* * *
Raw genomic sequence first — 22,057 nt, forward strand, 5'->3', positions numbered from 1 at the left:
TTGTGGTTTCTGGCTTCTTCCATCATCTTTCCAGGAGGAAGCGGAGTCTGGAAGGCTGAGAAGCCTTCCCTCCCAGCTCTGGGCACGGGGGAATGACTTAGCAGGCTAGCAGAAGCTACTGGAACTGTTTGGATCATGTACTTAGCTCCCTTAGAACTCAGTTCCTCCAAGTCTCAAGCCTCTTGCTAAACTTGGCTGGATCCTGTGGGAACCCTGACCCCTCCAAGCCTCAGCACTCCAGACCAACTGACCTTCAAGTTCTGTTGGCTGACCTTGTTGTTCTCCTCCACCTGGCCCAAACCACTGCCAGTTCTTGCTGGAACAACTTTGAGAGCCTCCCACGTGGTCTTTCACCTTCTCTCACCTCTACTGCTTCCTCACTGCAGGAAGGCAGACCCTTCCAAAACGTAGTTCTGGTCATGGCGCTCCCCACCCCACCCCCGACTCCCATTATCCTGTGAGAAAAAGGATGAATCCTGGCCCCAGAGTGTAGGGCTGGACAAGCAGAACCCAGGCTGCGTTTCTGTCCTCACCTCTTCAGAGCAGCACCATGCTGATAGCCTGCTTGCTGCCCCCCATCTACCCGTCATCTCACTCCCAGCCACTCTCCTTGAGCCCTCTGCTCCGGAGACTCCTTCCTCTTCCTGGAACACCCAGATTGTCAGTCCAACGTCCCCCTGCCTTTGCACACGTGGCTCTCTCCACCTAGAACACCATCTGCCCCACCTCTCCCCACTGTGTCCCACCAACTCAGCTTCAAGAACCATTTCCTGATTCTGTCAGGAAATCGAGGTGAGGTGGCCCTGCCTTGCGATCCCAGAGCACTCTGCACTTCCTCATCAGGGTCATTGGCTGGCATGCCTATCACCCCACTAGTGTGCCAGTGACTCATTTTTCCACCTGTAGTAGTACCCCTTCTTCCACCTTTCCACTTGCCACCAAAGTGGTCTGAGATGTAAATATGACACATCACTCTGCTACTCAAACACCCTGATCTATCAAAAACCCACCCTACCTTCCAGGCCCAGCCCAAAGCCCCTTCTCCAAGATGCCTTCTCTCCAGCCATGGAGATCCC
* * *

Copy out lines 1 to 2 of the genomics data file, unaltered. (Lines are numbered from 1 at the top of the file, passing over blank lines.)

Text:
Raw genomic sequence first — 22,057 nt, forward strand, 5'->3', positions numbered from 1 at the left:
TTGTGGTTTCTGGCTTCTTCCATCATCTTTCCAGGAGGAAGCGGAGTCTGGAAGGCTGAGAAGCCTTCCCTCCCAGCTCTGGGCACGGGGGAATGACTTAGCAGGCTAGCAGAAGCTACTGGAACTGTTTGGATCATGTACTTAGCTCCCTTAGAACTCAGTTCCTCCAAGTCTCAAGCCTCTTGCTAAACTTGGCTGGATCCTGTGGGAACCCTGACCCCTCCAAGCCTCAGCACTCCAGACCAACTGACCTTCAAGTTCTGTTGGCTGACCTTGTTGTTCTCCTCCACCTGGCCCAAACCACTGCCAGTTCTTGCTGGAACAACTTTGAGAGCCTCCCACGTGGTCTTTCACCTTCTCTCACCTCTACTGCTTCCTCACTGCAGGAAGGCAGACCCTTCCAAAACGTAGTTCTGGTCATGGCGCTCCCCACCCCACCCCCGACTCCCATTATCCTGTGAGAAAAAGGATGAATCCTGGCCCCAGAGTGTAGGGCTGGACAAGCAGAACCCAGGCTGCGTTTCTGTCCTCACCTCTTCAGAGCAGCACCATGCTGATAGCCTGCTTGCTGCCCCCCATCTACCCGTCATCTCACTCCCAGCCACTCTCCTTGAGCCCTCTGCTCCGGAGACTCCTTCCTCTTCCTGGAACACCCAGATTGTCAGTCCAACGTCCCCCTGCCTTTGCACACGTGGCTCTCTCCACCTAGAACACCATCTGCCCCACCTCTCCCCACTGTGTCCCACCAACTCAGCTTCAAGAACCATTTCCTGATTCTGTCAGGAAATCGAGGTGAGGTGGCCCTGCCTTGCGATCCCAGAGCACTCTGCACTTCCTCATCAGGGTCATTGGCTGGCATGCCTATCACCCCACTAGTGTGCCAGTGACTCATTTTTCCACCTGTAGTAGTACCCCTTCTTCCACCTTTCCACTTGCCACCAAAGTGGTCTGAGATGTAAATATGACACATCACTCTGCTACTCAAACACCCTGATCTATCAAAAACCCACCCTACCTTCCAGGCCCAGCCCAAAGCCCCTTCTCCAAGATGCCTTCTCTCCAGCCATGGAGATCCC